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Dental tissue engineering products in the US market to double by 2015

Tissue engineering enhances osteoinductivity to increase the rate and volume of bone regeneration, leading to increased success in dental bone grafting.
Heather Paterson & Kamran Zamanian, iData Research, USA

Heather Paterson & Kamran Zamanian, iData Research, USA

Wed. 18 November 2009


Use of tissue engineering is a rapidly growing trend in dental offices across the United States. Used in dental bone graft procedures, tissue engineering products initiate osteogenesis and the selective regrowth of supporting tissues.

Tissue engineering enhances osteoinductivity to increase the rate and volume of bone regeneration, leading to increased success in dental bone grafting. The U.S. market for tissue engineering is expected to reach nearly US$50 million by 2015.

New products drive tissue engineering adoption

In 2009, the market for dental tissue engineering was composed of only three products: GEM-21S, distributed by OsteoHealth; INFUSE, distributed by Medtronic; and Emdogain, distributed by Straumann. Emdogain was approved by the FDA in 1999, while both GEM-21S and INFUSE did not enter the market until after 2005. Tissue engineering products are gaining more acceptance from dentists and oral surgeons, allowing them to be used in a wider range of dental procedures. The continued introduction of new, competitive products will drive the adoption of tissue engineering to improve the effectiveness of bone grafting, especially in elderly patients.

Tissue engineering expands patient base for dental bone grafting

Bone regeneration is enhanced with tissue engineering products, allowing dental bone grafting procedures to be performed on patients who would otherwise not be able to receive such treatment. Tissue engineering products encourage native bone cells, or osteoclasts, to grow into grafted bone material, compensating for the very low endogenous or natural level of growth factors in older patients.

High cost of tissue engineering: a lucrative market opportunity

Tissue engineering products for dental applications are expected to remain a niche market, but their high price and associated procedure fees represent a lucrative opportunity for dentists. Procedures using tissue engineering products do not require much more time than conventional bone grafting procedures, while generating substantially larger billing revenues.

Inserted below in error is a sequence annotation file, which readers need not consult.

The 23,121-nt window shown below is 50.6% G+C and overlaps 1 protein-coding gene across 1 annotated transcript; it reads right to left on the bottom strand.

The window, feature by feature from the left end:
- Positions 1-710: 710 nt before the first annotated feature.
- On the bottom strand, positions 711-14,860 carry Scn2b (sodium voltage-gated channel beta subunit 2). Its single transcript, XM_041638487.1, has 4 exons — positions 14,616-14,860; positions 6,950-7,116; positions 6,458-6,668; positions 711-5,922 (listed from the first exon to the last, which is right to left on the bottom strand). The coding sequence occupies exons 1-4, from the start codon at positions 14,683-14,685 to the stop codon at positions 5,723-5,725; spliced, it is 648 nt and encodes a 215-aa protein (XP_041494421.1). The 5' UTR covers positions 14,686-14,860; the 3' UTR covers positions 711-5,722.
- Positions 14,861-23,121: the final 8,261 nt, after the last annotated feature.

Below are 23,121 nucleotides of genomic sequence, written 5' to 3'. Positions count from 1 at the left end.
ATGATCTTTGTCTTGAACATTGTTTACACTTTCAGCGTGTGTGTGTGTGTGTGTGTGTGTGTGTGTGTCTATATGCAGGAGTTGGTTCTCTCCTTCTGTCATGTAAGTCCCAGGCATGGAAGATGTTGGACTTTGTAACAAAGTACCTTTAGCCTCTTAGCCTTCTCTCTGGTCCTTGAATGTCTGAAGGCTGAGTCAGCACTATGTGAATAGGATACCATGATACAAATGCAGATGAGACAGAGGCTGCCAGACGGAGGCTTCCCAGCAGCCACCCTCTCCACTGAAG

Autografts account for large proportion of dental bone grafts

In 2009, over one fifth of dental bone graft materials used were autografts, material taken from the patient’s own body, as shown in Chart 1. Other types of bone graft substitutes include allografts, demineralized bone matrix (DBM), xenografts and synthetics. Autografts are widely considered as an optimal material for bone grafting due to their inherent growth factors and natural scaffolding. While autografts have no commercial price, the time required to harvest them is an opportunity cost for dental professionals. Autograft materials are usually used immediately after the extraction of the problematic tooth and often combined with another type of bone graft substitute. The volume of autografts used is expected to grow at a compound annual growth rate (CAGR) of 8.3 per cent by 2015.

Strong recovery expected in the dental bone graft substitutes market

The U.S. market for dental bone graft substitutes (BGS) experienced a large decline in late 2008 through 2009 due to the economic recession, which resulted in a decreased demand for dental implants and the associated bone grafting procedures. Many consumers lost financial confidence and limited spending for dental implant procedures and bone grafts. With fewer patients, practitioners were reluctant to purchase as many implants and bone graft substitutes. However, the dental bone graft substitutes market closely follows that of dental implants and is expected to show a strong recovery in 2010, returning to double-digit growth rates. The bone graft substitute market is expected to grow faster than the dental implant market as long as prices for BGS materials increase faster than those for implants.

About the authors

Heather Paterson, BSc is a research analyst at iData Research. Kamran Zamanian is the head of research at iData Research. iData Research is an international market research and consulting group focused on providing market intelligence for the medical device, dental and pharmaceutical industries. The information contained in this article is taken from a detailed and comprehensive global series on the “Markets for Bone Graft Substitutes and Other Biomaterials 2009,” which is available for purchase from iData Research and includes coverage on the United States, 17 countries in Europe and three countries in Asia Pacific. iData also offers global market intelligence reports on the Dental Implant, Dental Prosthetic and Dental CAD/CAM markets. For more information about this and other reports on the dental industry, call +1 866 964 3282, email or visit

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